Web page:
National Commission on Labour (1967)||
30.8 The administrative agencies for implementing the policies adopted by Governments, the laws enacted by the Parliament/State Legislatures, and decisions taken by tripartite bodies at the Centre/States have been built up by (i) the Central Government, (ii) State Governments, (iii) Local Bodies and (iv) Statutory Corporation/ Boards. The authority to set up an agency will depend upon the statute to be administered or agreement to be enforced and the decision taken by Governments and parties to the agreement as to how it should be administered. Tradition also has played its part in reaching decisions. Administrative convenience has been stated to be the main consideration behind the decisions so far. The fact remains, however, that no uniform basis is discernible in these decisions. For instance, though the Central Government lays down standards and exercises coordinating functions in the matter of employment and training, the Employment Exchanges (Compulsory Notification of Vacancies) Act, 1959 and the Apprentices Act, 1961, are administered by the State Governments. The Dock Workers (Regulation of Employment) Act, 1948 is administered by a statutory board. The Centre is responsible for the administration of the Mines Act, 1952, and the Indian Dock Labourers Act, 1934, but other enactments having the same objective viz., the Factories Act, 1948, the Plantations Labour Act, 1951, and the Motor Transport Workers Act, 1961, have been entrusted to the State Governments for administration. There is yet a third variation: the enactment for regulating conditions of work in shops and commercial establishments which is a State legislation, is administered in some States through local bodies. Legislation on labour-management relations has been, by and large, the Centre's responsibility, but implementation is with the State Governments except in regard to industries for which the Central Government is designated as the 'appropriate Government'. The Indian Trade Unions Act, 1926 and to a great extent the Industrial Employment (Standing Orders) Act, 1946, are administered by the State Governments.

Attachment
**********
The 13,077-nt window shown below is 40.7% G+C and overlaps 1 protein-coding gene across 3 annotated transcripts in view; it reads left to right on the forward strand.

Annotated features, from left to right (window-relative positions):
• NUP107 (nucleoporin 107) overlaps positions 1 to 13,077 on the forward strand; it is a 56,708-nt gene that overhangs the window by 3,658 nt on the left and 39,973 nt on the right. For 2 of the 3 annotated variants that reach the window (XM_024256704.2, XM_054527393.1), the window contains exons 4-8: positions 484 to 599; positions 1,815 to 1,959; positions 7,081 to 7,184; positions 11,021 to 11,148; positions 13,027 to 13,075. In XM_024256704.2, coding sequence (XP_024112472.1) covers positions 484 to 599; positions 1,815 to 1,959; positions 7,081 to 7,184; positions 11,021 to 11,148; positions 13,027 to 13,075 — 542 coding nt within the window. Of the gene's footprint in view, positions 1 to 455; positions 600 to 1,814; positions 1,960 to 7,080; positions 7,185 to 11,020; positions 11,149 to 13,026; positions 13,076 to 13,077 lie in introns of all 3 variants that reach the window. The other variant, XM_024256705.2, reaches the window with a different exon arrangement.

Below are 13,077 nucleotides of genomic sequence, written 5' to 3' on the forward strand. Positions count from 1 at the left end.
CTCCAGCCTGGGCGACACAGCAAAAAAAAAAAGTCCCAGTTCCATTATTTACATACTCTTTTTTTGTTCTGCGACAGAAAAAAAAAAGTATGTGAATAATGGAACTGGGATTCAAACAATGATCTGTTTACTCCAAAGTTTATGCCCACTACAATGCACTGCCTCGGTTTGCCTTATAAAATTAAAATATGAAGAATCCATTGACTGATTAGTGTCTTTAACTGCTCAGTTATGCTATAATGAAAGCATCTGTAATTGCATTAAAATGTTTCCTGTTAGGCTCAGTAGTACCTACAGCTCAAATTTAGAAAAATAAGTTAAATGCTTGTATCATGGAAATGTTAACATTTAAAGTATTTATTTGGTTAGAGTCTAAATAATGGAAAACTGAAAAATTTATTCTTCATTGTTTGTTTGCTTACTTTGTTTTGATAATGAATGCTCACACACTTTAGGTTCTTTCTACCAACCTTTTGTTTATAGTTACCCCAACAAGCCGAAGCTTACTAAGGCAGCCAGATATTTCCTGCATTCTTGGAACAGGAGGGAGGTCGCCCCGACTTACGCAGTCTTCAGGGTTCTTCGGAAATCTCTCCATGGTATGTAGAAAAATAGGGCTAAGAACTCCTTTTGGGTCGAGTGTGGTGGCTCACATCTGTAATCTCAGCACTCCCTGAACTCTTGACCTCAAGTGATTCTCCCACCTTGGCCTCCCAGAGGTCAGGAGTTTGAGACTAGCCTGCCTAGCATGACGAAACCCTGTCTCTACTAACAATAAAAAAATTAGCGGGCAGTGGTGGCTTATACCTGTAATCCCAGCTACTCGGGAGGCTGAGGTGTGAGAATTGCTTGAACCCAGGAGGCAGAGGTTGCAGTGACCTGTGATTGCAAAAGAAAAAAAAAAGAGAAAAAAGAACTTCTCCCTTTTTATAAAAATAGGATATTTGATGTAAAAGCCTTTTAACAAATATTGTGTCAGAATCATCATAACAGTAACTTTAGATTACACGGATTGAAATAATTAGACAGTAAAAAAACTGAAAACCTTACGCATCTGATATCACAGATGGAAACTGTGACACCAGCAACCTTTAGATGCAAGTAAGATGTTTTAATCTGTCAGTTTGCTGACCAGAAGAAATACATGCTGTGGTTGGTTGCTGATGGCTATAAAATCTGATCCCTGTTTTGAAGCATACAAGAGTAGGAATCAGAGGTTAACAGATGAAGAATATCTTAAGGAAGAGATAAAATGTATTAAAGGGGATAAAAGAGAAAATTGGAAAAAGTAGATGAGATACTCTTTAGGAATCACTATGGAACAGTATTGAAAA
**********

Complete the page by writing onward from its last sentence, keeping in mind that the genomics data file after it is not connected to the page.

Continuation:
30.9 Statutory Corporation administers the Employees' State Insurance Act, 1948, but workmen's compensation cases or cases of maternity benefit not covered by the Corporation are. the responsibility of the State Governments. The Employees' Provident Fund Act, 1952 and the Coal Mines Provident Fund Scheme, 1948 have statutory agencies for implementation. The legislation on welfare is administered generally by organisations statutorily created by the Central or State Governments, but administrative departments share this responsibility in some cases. Some aspects of labour welfare are a direct charge on the Central/State resources and the respective Departments of Labour make arrangements for using the appropriations made under this head from year to year. Funds for industrial housing and supervision on the appropriate use of these funds are again provided by the administrative Department.
30.10 Generally, the ownership of the unit, whether public or private, makes no difference to the agency, Central/State, to be entrusted with implementation. Goods or services which the unit provides and the nature of right/duty cast on the party, become a criterion for attracting the jurisdiction of the relevant agency. In the establishments owned by the Central Government, the factory inspectorate of the State Government enforces the provision of the Factories Act, 1948. While for the departmentally run industrial undertakings of the Central Government, the Industrial Disputes Act, 1947, is administered by the Central Government, industrial relations in public sector corporations and companies under the control of the Central Government are a responsibility of the State. Arrangements differ in the case of certification of standing orders. Public sector industrial establishments in which the Central Government has 51% shares or more, get them certified by a machinery of the Central Government.